That looks like the converter I have. If you’re sure you have the right A & B wires, your doppler is powered, and the lights on the adapter are flashing, but you’re still not getting anything on the Mayfly, try flipping the Tx and Rx wires. Different people have different opinions on whether Tx means “the pin I’m sending out data on” or it means “the pin to connect the other guy’s outgoing data pin”.
The A & B from your ADCP are red and black? That’s not a problem; I’m just surprised. Often red and black are used for power and ground, but each manufacturer does their own thing, so you have to check that in your manual. Also, if your manual labels those wire as “to” and “from” it’s not using RS485. You should be using wires labeled A and B (or sometimes Y/Z or D+/D-.)
RS485 communication requires two wires for communication in each direction, which is why they’re usually labeled A & B and not Tx and Rx. The high and low “bits” in RS485 are counted by checking the difference in voltage between the two wires. This means an RS485 signal can make it through longer wires, but it also means that communication usually only goes in one direction at a time. TTL on the other hand reads high and low “bits” on a single wire by checking the difference between the voltage on that wire and system ground. There are often two wires used, one wire for incoming data and one wire for outgoing data, so you can be talking and listening at exactly the same time (aka full duplex). To get full duplex in RS485 you need 4 wires. The adapter translates between the RS485’s two wires and the TTL wires, with some magic circuity to get the direction right (and also some fuses and other magic to make it all less likely to blow up).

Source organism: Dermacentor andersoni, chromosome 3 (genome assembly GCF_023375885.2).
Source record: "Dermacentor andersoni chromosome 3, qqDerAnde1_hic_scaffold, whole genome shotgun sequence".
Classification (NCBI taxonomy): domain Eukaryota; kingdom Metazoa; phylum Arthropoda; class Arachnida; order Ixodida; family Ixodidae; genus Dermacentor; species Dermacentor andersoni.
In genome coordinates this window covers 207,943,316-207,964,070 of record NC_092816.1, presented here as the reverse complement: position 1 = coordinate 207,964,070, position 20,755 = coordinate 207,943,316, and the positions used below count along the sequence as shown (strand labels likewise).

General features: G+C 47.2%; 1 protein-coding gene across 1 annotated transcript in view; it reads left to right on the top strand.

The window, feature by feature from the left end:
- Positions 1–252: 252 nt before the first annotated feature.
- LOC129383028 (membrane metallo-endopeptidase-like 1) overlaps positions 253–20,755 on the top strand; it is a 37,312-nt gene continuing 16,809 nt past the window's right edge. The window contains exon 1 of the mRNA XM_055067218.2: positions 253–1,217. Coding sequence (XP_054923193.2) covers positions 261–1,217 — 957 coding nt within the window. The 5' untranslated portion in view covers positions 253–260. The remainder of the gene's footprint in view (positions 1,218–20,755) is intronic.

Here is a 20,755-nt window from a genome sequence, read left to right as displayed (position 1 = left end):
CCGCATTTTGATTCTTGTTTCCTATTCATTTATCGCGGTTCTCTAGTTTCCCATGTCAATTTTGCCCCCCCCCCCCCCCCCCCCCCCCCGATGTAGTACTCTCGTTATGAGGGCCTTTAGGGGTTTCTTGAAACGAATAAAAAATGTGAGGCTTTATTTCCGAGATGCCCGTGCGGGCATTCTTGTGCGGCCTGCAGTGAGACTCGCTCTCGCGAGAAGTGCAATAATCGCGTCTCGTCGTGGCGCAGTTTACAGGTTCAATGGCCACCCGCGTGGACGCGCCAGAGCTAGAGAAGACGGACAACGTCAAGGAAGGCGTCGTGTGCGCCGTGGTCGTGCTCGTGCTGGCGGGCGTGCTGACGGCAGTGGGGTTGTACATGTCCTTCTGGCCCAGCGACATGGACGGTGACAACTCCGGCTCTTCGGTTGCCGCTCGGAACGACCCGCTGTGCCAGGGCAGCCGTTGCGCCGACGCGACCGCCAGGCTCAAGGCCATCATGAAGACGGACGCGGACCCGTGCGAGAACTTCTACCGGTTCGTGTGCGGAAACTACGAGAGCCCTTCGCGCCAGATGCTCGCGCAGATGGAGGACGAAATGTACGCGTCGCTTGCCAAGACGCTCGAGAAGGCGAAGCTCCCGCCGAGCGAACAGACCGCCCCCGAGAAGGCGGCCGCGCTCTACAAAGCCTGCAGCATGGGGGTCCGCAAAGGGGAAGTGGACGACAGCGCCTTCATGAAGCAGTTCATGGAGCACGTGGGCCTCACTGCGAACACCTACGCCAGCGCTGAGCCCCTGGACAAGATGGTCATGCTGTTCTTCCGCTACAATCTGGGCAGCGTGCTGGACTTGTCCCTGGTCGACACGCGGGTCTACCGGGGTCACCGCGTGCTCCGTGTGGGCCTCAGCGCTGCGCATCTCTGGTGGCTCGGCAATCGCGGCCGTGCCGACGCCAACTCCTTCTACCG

While you’re still testing out your communication, program your Mayfly with a really simple sketch that will echo everything it hears from Serial1 to Serial so you can see it on the serial port monitor:
Serial.println("Passing through data from Serial1");